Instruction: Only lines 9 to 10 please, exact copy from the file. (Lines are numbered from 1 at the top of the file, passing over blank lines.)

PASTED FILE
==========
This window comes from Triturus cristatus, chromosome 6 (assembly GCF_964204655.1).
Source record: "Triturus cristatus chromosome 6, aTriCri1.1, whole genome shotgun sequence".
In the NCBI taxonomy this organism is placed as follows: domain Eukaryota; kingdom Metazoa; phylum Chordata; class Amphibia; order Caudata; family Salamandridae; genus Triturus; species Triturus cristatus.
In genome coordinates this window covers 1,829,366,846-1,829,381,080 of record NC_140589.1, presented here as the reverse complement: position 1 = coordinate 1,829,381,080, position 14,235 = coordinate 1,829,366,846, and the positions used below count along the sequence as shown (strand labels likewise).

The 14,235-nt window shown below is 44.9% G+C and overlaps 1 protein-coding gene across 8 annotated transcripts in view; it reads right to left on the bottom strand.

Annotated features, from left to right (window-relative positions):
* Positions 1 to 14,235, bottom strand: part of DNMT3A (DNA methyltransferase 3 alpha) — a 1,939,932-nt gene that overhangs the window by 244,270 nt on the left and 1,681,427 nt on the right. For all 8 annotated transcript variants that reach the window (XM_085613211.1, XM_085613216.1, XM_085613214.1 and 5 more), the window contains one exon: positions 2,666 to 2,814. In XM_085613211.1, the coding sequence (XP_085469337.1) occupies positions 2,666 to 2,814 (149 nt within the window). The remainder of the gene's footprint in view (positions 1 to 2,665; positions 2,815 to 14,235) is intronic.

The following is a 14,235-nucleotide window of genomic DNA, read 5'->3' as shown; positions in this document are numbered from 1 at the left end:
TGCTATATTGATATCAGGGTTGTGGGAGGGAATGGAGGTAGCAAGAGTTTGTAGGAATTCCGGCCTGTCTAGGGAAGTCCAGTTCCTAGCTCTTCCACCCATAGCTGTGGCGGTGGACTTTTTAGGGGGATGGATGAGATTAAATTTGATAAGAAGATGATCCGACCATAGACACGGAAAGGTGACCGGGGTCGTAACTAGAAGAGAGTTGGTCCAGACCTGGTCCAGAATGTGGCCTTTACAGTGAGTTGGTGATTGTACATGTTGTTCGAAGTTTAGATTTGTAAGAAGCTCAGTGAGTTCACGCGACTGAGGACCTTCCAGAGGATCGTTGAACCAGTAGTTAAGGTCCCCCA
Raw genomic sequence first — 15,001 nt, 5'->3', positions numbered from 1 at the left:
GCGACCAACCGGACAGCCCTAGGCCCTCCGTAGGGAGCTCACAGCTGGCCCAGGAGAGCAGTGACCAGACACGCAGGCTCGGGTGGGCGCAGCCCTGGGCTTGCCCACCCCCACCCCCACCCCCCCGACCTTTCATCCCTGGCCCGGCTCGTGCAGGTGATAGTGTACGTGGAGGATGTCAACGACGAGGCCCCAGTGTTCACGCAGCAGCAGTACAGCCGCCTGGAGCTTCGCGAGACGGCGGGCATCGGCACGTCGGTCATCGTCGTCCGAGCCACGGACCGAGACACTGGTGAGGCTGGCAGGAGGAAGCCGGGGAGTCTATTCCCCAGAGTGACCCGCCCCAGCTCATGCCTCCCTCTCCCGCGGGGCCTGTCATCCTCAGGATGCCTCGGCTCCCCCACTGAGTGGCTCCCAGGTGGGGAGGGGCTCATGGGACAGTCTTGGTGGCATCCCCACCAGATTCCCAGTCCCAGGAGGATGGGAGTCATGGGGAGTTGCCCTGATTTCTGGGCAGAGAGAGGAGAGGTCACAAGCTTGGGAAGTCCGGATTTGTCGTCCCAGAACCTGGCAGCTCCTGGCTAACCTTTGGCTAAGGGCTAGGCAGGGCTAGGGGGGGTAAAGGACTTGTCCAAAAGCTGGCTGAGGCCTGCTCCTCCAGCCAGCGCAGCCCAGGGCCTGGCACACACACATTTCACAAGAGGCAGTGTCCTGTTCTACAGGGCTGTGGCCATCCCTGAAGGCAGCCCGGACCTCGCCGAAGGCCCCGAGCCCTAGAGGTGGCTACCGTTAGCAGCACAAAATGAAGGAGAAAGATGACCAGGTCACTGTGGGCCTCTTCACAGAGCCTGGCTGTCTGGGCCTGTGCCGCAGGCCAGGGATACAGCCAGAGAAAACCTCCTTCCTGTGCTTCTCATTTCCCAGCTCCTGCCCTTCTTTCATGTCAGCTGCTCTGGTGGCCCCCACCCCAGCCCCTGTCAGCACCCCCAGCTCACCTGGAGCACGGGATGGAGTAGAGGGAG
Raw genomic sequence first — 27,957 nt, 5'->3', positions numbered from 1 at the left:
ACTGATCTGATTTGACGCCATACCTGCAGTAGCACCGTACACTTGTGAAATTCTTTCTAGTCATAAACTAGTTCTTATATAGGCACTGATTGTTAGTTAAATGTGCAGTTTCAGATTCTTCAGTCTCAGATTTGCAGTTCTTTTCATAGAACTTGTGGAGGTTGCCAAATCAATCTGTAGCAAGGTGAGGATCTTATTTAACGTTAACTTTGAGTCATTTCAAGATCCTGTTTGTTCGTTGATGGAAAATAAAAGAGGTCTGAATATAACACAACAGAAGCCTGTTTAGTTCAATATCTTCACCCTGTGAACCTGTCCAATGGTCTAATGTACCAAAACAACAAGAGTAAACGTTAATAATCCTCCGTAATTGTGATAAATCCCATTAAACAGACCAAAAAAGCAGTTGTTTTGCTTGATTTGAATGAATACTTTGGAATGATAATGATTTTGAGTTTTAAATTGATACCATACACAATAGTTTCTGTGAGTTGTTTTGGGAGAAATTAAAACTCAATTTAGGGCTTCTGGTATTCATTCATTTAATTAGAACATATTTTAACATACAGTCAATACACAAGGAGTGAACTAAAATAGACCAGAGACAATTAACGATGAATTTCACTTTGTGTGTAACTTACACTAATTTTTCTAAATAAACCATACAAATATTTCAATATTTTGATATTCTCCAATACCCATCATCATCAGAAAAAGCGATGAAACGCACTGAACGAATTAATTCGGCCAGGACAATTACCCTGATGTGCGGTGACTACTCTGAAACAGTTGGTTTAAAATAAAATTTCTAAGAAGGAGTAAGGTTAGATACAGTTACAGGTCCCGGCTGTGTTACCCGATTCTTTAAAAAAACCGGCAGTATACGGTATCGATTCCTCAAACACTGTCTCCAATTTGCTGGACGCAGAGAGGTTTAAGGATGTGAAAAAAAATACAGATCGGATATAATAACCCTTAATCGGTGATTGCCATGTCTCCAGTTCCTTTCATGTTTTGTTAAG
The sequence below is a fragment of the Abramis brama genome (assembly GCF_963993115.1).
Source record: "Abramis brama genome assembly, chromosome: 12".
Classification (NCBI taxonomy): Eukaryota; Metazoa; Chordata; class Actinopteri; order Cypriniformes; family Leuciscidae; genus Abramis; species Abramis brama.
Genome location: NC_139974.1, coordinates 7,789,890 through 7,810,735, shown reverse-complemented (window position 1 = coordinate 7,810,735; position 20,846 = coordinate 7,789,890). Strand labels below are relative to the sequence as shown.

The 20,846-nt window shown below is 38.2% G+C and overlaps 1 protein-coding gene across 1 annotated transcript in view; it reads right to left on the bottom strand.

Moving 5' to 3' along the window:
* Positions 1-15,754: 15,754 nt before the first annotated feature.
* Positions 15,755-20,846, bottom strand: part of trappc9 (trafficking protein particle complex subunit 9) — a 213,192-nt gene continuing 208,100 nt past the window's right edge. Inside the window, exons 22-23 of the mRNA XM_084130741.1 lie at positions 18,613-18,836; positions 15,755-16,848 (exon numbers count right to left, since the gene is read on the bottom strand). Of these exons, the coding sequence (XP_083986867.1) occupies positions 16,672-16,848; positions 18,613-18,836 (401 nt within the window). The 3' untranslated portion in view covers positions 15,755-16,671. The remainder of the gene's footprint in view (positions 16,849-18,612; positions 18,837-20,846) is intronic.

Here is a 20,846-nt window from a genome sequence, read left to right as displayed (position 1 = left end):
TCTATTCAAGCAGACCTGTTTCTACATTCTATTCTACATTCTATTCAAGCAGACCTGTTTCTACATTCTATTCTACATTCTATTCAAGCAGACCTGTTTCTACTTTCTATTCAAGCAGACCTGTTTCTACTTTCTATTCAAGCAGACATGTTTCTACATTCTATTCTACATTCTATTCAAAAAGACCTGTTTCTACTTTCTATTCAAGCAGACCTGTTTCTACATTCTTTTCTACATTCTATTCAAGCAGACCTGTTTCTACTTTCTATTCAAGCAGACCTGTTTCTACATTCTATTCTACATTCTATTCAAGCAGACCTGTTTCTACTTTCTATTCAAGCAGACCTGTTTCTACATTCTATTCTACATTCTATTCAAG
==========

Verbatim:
TGCTATATTGATATCAGGGTTGTGGGAGGGAATGGAGGTAGCAAGAGTTTGTAGGAATTCCGGCCTGTCTAGGGAAGTCCAGTTCCTAGCTCTTCCACCCATAGCTGTGGCGGTGGACTTTTTAGGGGGATGGATGAGATTAAATTTGATAAGAAGATGATCCGACCATAGACACGGAAAGGTGACCGGGGTCGTAACTAGAAGAGAGTTGGTCCAGACCTGGTCCAGAATGTGGCCTTTACAGTGAGTTGGTGATTGTACATGTTGTTCGAAGTTTAGATTTGTAAGAAGCTCAGTGAGTTCACGCGACTGAGGACCTTCCAGAGGATCGTTGAACCAGTAGTTAAGGTCCCCCA
Raw genomic sequence first — 15,001 nt, 5'->3', positions numbered from 1 at the left: